It would be no exaggeration to say that these stories were a maelstrom of meanings that churned students up, and any book which accomplishes this in the blasé teenage world of today is, indeed, a gift from the gods.
I love Thanksgiving. I love the food, the fellowship, the friends and family, the football and did I mention that I love the food. Unashamedly it might very well be my favorite holiday. Yet, despite all my warm feelings about Thanksgiving, I am not blind to its historical shortcomings.
Reading this week's Torah reading is almost physically painful. The parasha (Torah reading) -- named after "Sarah's life," but beginning with her death -- begins with the elaborately described process of Abraham's acquiring a burial place for his wife.
I wonder if you would work very differently than you do now if you knew that your end would come in just 15 years. I wonder if you would spend time with your loved ones, invest in others' lives, and carry yourself very differently than you do now. I wonder if you would slow down in some things and speed up or be more committed in other things. I wonder.
Is it possible that God has a 'Damascus Road experience' ready to give to all mankind before his throne, like he also gave to the Ninevites in Jonah's story?
Anyone who wants to major in the arts and humanities, the natural sciences, the helping professions, or simply wants to be culturally literate, must come to terms with the Bible, that literary Mount Everest that has shaped Western humanity's view of itself and the universe.
Ebola, war, conflict, economic turmoil, political victories, political losses: This is the stuff of the nightly news. And everywhere we look we have a new villain to worry about, a new threat against which we ought to brace, a new sense of hopelessness.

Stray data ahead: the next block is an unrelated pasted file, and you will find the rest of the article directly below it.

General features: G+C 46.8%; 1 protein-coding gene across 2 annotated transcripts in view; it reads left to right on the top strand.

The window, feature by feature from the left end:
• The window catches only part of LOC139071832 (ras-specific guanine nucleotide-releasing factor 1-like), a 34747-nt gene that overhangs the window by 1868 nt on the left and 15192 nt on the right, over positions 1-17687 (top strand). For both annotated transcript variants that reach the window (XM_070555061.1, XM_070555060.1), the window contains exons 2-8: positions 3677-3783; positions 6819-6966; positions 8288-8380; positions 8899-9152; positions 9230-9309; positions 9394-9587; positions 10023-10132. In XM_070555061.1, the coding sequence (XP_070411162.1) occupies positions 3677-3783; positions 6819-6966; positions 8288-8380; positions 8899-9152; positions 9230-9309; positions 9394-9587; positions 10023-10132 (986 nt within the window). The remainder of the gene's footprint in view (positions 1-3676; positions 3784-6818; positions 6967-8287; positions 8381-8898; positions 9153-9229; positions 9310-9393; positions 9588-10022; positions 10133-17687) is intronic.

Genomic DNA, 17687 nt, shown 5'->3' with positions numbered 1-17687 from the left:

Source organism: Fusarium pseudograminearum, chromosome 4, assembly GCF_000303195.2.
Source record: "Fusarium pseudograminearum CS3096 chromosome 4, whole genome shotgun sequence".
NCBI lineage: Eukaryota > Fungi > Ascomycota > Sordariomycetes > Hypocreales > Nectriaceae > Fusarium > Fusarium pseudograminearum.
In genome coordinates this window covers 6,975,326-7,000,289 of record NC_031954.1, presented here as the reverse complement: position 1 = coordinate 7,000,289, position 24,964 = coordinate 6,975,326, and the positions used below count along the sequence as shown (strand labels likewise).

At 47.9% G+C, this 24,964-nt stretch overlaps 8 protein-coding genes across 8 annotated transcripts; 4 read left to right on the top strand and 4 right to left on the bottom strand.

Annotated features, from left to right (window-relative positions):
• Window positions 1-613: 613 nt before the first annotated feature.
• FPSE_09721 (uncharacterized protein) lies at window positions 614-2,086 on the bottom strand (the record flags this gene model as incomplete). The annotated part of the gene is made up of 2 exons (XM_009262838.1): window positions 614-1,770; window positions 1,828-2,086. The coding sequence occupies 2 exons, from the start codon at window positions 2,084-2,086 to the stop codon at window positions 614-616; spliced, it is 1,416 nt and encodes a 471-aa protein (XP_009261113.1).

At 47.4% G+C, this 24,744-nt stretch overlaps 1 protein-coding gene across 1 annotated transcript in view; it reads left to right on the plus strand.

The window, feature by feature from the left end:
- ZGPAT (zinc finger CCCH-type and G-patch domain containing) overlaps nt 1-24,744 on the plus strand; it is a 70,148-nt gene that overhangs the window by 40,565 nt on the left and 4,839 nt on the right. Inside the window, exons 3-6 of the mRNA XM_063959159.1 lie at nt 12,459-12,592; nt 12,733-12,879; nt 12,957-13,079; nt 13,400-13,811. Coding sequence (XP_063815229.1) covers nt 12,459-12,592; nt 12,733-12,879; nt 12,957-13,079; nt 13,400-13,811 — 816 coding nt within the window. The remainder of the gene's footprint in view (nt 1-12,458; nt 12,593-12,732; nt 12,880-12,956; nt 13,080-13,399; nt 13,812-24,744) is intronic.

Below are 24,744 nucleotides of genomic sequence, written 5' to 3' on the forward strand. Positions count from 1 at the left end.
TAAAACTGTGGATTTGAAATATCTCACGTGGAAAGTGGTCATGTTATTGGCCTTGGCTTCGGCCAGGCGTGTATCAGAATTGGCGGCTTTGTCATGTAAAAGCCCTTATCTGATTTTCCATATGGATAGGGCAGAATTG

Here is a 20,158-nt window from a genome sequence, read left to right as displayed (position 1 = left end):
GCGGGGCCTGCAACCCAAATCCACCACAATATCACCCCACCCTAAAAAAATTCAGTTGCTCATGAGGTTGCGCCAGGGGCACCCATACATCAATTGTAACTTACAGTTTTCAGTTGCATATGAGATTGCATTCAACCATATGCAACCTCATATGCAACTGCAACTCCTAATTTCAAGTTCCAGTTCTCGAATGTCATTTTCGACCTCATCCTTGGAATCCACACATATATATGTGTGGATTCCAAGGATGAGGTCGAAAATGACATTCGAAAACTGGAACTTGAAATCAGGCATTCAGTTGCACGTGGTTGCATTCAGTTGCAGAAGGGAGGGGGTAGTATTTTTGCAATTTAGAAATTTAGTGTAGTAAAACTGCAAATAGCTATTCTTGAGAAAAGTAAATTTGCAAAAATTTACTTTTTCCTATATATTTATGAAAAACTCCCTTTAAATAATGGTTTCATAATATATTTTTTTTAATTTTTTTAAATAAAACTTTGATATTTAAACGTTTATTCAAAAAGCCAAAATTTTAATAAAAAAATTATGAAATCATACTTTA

The Maggid would ask us to apply this way of thinking to the world around us as well, and to our own lives. His teaching calls us to examine even seemingly ordinary moments, and to sense how holiness and The Divine dwell within them.
We read of Abraham, the first Jew, and the first to discover a Creator. For a moment, let us contrast God's revelation at Sinai when He gave the Torah and revealed Himself to all as Master of the Universe, with Abraham's self-discovery of God in his youth.
A Christianity without hell would have nothing to recommend it but the constant and unending love of God. It would allow Christians to point upward to God's love -- but never downward to His/Her wrath.
Together, these four parables in Matthew refuse to let us think that the Christian life equals passivity. Each parable commends readiness, whether that readiness involves actively caring for those in God's "house" or meeting the needs of people who suffer.
As descendants of Abraham and Sarah, both wanderers and welcomers, may our individual and communal homes be open to strangers, and may our hearts be open to the possibilities that strangeness can awaken within us -- wherever we go, wherever we find ourselves.
All Saints' Day usually recalls our communion with of our spiritual ancestors throughout the centuries, celebrating our unity with saints as far away as North Africa in the fourth century and as close as our deceased relatives. But All Saints' Day also reminds us of our bond with all believers.
In this week's Torah Reading -- Bereishis -- we reembark on the annual cycle, returning to the very beginning of the Bible, Genesis.
I never thought that a children's film about a Mexican holiday would motivate me to delve deeper into my own religious background and my views on death.
In order for there to be a second Creation, the first one is undone: The skies darken to hide the light, the waters come together to cover the land, the plants and animals -- except for those lucky enough to be on the ark -- perish.